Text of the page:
Present address: Centre for Bioenergy and Climate Change, Plant and Invertebrate Ecology Department, Rothamsted Research, Harpenden, Herts, AL5 2JQ, UK.
Degradation of the auxin response factor ARF1
Article first published online: 15 DEC 2007
© 2008 The Authors
The Plant Journal
Volume 54, Issue 1, pages 118–128, April 2008
How to Cite
Salmon, J., Ramos, J. and Callis, J. (2008), Degradation of the auxin response factor ARF1. The Plant Journal, 54: 118–128. doi: 10.1111/j.1365-313X.2007.03396.x
- Issue published online: 15 DEC 2007
- Article first published online: 15 DEC 2007
- Received 3 October 2007; revised 5 December 2007; accepted 10 December 2007.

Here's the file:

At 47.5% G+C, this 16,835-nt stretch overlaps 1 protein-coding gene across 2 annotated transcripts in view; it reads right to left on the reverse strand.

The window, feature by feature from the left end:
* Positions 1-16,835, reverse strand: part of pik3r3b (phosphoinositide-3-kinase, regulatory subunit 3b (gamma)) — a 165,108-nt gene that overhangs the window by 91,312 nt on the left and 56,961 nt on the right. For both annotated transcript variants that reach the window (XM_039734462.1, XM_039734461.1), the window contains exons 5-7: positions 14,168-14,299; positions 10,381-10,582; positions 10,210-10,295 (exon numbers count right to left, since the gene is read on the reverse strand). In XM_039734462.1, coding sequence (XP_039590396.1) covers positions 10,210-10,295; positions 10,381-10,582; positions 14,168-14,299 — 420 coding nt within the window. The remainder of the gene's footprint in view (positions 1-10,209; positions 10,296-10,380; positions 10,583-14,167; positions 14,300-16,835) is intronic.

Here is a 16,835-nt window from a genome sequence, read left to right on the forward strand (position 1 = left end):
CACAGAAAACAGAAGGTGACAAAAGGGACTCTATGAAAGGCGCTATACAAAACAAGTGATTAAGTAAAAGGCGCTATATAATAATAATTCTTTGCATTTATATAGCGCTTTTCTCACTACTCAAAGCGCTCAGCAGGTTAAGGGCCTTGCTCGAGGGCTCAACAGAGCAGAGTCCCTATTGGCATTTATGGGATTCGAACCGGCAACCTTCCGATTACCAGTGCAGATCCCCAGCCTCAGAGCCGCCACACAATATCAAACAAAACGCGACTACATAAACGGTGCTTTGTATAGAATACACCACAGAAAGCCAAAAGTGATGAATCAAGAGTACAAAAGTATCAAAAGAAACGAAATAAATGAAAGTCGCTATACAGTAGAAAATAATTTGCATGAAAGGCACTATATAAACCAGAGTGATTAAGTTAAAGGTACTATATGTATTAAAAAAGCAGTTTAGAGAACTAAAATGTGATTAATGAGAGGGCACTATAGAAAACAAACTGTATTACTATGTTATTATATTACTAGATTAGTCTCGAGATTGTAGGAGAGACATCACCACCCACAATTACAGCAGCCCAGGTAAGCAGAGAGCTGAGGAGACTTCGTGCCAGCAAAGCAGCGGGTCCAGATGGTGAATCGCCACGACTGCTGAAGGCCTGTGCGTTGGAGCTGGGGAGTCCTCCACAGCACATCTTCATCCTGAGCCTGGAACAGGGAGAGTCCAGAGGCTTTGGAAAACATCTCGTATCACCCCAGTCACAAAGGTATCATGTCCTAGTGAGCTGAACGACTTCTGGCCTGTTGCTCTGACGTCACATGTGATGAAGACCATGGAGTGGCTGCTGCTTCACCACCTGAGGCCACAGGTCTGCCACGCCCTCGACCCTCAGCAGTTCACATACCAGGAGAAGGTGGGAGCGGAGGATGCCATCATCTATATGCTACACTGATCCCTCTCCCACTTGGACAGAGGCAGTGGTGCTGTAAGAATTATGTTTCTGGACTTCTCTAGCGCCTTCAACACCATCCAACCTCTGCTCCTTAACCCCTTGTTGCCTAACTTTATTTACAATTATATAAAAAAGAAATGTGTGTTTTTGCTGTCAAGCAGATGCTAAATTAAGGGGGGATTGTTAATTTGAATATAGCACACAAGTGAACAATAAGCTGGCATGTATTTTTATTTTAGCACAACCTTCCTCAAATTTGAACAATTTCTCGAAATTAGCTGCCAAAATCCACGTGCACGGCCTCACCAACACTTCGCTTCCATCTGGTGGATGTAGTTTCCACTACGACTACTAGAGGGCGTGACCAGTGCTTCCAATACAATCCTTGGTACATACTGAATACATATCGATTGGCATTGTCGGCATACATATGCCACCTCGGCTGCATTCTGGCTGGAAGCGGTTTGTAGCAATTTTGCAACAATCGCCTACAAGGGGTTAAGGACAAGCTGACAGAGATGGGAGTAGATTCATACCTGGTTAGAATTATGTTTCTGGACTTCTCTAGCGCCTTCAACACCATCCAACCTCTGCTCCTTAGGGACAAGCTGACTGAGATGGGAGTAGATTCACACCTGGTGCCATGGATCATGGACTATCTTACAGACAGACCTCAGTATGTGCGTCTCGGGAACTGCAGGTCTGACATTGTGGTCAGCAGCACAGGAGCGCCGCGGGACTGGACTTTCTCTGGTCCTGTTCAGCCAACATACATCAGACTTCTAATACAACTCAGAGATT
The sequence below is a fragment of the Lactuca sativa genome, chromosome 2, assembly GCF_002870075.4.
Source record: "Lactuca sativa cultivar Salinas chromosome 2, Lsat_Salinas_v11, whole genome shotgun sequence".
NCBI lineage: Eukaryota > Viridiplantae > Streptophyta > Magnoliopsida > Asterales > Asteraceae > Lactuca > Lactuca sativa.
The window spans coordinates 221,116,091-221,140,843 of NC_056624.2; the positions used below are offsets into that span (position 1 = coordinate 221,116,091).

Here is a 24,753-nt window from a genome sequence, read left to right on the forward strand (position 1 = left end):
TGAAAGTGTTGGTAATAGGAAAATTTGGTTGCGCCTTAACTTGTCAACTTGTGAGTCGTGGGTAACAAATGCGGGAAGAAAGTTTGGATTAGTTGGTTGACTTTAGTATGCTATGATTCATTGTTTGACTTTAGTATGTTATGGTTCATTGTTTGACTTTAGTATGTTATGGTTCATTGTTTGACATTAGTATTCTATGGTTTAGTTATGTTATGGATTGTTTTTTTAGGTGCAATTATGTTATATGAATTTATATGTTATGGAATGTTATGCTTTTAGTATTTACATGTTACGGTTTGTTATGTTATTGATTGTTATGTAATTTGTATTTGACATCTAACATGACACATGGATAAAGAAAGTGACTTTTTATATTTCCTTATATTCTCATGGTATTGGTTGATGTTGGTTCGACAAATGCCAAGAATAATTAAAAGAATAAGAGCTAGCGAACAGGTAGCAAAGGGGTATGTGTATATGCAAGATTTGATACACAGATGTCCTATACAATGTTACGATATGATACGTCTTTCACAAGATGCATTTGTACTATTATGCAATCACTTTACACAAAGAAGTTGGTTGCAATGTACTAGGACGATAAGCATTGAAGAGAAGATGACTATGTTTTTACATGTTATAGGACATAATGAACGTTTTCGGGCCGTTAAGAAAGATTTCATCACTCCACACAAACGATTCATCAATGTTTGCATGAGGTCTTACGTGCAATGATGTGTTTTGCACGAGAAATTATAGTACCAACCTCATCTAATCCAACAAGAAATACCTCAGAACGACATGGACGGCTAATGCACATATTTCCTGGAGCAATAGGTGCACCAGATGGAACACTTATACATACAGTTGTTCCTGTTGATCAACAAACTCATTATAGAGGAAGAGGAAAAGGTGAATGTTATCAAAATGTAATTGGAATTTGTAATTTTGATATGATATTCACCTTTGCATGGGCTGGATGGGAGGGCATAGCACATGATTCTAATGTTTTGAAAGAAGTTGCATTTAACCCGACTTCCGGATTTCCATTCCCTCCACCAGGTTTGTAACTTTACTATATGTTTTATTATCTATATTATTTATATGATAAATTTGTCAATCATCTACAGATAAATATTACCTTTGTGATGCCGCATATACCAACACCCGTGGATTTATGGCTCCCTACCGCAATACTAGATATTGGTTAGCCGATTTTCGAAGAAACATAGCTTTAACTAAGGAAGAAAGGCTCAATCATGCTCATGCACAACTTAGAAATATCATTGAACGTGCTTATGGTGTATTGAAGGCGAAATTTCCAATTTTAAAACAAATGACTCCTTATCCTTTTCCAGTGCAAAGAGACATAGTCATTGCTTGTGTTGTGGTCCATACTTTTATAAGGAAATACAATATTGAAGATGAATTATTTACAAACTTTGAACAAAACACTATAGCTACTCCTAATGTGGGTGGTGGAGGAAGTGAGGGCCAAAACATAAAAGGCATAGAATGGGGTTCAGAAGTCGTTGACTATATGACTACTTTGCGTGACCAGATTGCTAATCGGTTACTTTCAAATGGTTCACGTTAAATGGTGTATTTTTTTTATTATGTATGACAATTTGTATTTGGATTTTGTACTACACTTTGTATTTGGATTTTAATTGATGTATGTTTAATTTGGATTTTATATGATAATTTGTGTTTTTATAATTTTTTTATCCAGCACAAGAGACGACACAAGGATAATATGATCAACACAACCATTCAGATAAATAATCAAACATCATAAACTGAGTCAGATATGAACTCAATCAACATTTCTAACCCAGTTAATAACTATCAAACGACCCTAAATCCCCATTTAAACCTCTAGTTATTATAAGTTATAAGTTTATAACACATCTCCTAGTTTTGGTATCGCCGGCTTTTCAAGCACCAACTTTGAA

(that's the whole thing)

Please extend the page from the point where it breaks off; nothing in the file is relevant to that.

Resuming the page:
Auxin-mediated gene expression is largely controlled through a family of DNA-binding proteins known as auxin response factors (ARF). Previous studies on the role of proteolytic regulation in auxin signaling have focused on degradation of their interacting partner, the Aux/IAA proteins. Aux/IAA family members with domain II sequences are rapidly degraded, show auxin-enhanced degradation rates, and interact with the related F-box proteins TIR1 and AFB1-3, which indicates that they are ubiquitylated by a CUL1-dependent E3 ligase. To date, limited data have been generated regarding degradation of ARFs. Here, we focus on the degradation rate of one ARF family member, Arabidopsis thaliana ARF1, and find that the half-lives of N-terminally HA-tagged ARF1 and C-terminally luciferase-tagged ARF1 are both approximately 3–4 h. This half-life appears to be conferred by a component of the middle region (MR), and degradation of the luciferase fusion with the MR is more rapid when the fusion includes an additional nuclear localization signal. ARF1 degradation is proteasome-dependent and rates are not altered in a CUL1 mutant background, suggesting that this ARF is targeted for proteasomal degradation via an alternative set of machinery to that used for Aux/IAA degradation. Consistent with this, exogenous indole acetic acid does not affect the degradation of ARF1. Given increasing evidence that the relative ratio of Aux/IAAs to ARFs rather than the absolute quantity within the cell appears to be the mode through which auxin signaling is modulated, this half-life is likely to be biologically relevant.